Site Selection magazine
twitter linkedIn facebook email email email
From Site Selection magazine, November 2011

A Sweet Deal

Mars Chocolate’s selection of Topeka for a candy factory is one
of several food-processing projects in Kansas’ capital city.

Topeka received some sweet news when Mars Inc. selected the capital city of Kansas for a new $250-million, 200-worker chocolate factory.
Bimbo Bakeries/Allen Foods cites the strong work force of Topeka as a key factor in growing the company to 135,000 sq. ft. and 60 employees in the capital city.
Bimbo Bakeries/Allen Foods cites the strong work force of Topeka as a key factor in growing the company to 135,000 sq. ft. and 60 employees in the capital city.

ars Chocolate North America likes to say that "Snickers really satisfies."

The 100-year-old confectionary company may soon be saying that "Topeka really satisfies Mars."

The city of Topeka, Kan., received a sweet treat of its own when Mars announced a $250-million, 200-job plant investment in the capital community.

The 350,000-sq.-ft. (32,515-sq.-m.) facility is the first Mars Chocolate site built in the U.S. in 35 years. The company broke ground Aug. 23 on what will be a state-of-the-art manufacturing facility at the Kanza Fire Commerce Park in Topeka.

"This new site represents Mars' commitment to manufacturing in the United States for the U.S. market," said Todd Lachman, president of Mars Chocolate Latin America and North America. "We are proud to create jobs in America's heartland and are honored to partner with the Topeka community for years to come."

With the food-processing industry, Topeka has found its sweet spot.

Mark Broadhurst, director of public affairs and government relations for Mars Inc., tells Site Selection that "the policy environment advocated by the governor and Legislature certainly makes Kansas much more hospitable than other states. And GO Topeka is a top-notch, professional outfit. They know their stuff, and they genuinely work hand in glove with site selection teams. The personal relationship and enthusiasm and the reception we received from day one in the community were very rewarding."

Mars looked at 13 states "and multiple sites within these states," says Broadhurst. "We narrowed it down to a handful and we ended up in Topeka."

The pivotal site criteria, he notes, included the local labor pool and the logistics network provided by the tract in Topeka.

"The site itself and the highly skilled work force were critical factors," Broadhurst says. "A site close to rail was a key factor. Incentives were not the driver. We are a privately held business. Being private, it enables us to take a long-term approach. This is a 50-year project for Mars."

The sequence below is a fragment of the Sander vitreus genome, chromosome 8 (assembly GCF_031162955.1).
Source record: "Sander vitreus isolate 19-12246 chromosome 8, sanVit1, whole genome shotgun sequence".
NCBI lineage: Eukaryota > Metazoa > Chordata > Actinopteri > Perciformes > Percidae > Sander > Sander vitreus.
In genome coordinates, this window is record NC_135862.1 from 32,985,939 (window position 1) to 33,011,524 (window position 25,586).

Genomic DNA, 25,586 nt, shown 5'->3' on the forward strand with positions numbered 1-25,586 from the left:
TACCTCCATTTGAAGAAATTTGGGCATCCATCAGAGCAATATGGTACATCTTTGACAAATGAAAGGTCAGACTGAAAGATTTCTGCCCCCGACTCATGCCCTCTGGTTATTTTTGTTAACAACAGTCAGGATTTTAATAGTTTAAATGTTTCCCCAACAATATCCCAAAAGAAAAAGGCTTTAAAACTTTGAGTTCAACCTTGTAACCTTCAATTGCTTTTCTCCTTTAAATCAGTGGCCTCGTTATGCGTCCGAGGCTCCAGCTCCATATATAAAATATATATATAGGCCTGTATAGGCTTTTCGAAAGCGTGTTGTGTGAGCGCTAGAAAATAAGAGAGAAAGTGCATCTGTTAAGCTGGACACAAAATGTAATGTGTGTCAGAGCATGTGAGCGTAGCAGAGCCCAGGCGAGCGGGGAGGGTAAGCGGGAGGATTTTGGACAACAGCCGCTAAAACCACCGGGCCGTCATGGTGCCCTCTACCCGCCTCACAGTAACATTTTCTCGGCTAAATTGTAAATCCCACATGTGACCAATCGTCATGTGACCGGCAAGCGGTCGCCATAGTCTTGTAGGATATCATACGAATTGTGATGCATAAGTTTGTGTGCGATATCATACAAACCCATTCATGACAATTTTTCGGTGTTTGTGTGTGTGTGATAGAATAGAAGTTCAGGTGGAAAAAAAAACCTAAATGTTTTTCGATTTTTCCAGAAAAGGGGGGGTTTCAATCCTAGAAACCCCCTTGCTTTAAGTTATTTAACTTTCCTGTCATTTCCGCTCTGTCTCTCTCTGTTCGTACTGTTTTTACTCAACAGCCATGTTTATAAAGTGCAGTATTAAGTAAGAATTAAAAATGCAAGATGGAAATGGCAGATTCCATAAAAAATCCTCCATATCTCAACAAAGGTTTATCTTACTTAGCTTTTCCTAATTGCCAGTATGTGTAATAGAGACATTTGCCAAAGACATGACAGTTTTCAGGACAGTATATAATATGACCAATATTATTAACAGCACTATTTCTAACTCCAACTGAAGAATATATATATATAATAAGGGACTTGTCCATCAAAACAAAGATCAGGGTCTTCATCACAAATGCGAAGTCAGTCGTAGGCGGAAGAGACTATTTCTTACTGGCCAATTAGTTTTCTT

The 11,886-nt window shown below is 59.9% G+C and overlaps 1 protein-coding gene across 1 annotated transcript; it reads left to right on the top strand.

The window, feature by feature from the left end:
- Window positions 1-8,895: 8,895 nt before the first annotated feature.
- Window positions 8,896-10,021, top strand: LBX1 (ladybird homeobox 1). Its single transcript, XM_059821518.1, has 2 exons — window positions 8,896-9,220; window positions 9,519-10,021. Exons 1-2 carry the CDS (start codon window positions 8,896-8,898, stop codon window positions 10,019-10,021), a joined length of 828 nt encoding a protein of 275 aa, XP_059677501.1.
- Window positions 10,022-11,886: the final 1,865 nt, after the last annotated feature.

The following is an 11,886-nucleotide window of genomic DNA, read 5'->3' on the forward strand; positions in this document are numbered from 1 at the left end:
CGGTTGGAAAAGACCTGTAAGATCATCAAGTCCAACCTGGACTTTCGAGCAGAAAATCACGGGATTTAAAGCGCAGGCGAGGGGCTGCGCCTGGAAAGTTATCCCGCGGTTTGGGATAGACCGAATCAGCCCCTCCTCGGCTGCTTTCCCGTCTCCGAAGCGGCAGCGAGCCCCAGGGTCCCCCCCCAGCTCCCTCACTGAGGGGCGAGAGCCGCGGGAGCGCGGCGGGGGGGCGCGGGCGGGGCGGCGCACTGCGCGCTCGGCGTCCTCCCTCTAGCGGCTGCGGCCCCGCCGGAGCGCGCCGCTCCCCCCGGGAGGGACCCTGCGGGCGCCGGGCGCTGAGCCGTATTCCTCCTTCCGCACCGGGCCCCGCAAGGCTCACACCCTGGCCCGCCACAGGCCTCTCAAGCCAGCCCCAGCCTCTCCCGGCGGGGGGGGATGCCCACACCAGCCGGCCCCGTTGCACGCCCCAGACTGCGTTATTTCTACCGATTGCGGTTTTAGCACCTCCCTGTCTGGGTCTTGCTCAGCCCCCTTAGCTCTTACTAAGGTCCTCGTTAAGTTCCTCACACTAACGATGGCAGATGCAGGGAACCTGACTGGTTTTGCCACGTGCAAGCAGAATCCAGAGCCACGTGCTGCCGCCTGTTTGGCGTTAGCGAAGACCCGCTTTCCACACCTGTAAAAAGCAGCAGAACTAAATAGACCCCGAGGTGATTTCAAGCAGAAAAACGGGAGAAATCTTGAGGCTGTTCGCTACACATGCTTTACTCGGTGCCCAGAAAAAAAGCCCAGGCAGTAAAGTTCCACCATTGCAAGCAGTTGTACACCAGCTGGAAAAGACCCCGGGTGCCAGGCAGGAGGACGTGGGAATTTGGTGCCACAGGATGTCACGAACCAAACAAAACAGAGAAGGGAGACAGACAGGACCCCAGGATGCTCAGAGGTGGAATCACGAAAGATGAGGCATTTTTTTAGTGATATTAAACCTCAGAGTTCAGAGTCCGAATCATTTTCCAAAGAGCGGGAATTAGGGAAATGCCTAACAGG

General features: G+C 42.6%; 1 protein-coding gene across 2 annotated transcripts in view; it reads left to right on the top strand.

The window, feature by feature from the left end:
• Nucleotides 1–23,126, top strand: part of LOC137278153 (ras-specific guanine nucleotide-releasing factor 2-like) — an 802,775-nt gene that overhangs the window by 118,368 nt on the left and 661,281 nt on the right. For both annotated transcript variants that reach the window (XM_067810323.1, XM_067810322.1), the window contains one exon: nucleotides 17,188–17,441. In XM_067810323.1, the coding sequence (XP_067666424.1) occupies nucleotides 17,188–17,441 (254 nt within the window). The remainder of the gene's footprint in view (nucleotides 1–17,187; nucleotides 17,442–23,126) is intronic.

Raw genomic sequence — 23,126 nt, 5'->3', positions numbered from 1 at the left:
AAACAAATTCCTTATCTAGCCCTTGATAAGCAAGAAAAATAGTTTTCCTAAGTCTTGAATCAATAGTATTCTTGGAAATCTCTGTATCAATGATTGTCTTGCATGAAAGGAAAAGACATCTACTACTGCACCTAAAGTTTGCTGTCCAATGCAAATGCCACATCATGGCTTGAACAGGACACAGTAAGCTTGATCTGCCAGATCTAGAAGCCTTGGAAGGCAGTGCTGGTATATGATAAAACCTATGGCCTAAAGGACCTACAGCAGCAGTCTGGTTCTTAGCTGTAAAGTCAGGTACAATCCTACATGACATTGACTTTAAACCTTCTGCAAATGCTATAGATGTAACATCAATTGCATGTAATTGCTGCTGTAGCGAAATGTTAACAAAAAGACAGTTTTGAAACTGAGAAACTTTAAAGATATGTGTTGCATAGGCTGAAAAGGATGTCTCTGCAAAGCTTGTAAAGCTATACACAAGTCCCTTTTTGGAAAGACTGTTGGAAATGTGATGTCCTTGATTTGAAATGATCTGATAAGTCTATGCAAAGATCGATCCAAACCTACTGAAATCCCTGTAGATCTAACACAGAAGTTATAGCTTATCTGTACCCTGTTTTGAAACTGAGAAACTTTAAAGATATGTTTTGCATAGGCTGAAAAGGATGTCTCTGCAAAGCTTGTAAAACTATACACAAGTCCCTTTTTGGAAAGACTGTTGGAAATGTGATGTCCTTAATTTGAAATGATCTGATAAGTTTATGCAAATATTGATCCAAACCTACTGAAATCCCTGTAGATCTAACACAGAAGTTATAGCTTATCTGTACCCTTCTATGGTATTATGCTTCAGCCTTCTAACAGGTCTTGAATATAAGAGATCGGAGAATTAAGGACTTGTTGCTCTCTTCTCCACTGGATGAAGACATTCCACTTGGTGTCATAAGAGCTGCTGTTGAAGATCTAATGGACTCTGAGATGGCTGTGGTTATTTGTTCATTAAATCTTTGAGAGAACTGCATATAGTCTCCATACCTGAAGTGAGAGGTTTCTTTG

GO Topeka, the economic development arm of the Greater Topeka Chamber of Commerce, was instrumental in putting the deal together, notes Broadhurst. "GO Topeka, the county, the city and the state all offered comprehensive incentives that made it easier to decide upon Topeka. It was a real win-win project for Mars and the community."

The values of Topeka and Kansas were important in attracting Mars, he adds. "We take a very principled approach to how we make our business decisions," Broadhurst says. "We are a values-driven business. Our five core principles are quality, responsibility, efficiency, freedom and mutuality. These principles define our company and drive everything we do. Topeka was a cultural fit for us."

'Strong, Ethical and Hard-Working'

Jeremiah Tilghman, general plant manager for Bimbo Bakeries/Allen Foods in Topeka, echoes those comments. "Our site in Topeka was selected for future growth and strategic logistic opportunities," he tells Site Selection. "The reception that we have received in Topeka has been tremendous. When we first started here a few months ago, there was no place for our leadership team to meet, so we officed out of the chamber of commerce for a few weeks while we looked for space."

Today, Bimbo operates a 135,000-sq.-ft. (12,542-sq.-m.) plant in Topeka and employs about 60 workers. "That will grow in time to about 110 total workers," says Tilghman. "The chamber has been very accommodating for any needs of our business. They have been extremely helpful with permits, contacts for recruiting, establishing relationships with local vendors, etc."

Bimbo especially likes the area labor quality, he notes. "The work force is tremendous," he says. "It is strong, ethical and hard-working. We have hired the vast majority of our employees from Topeka and the surrounding area."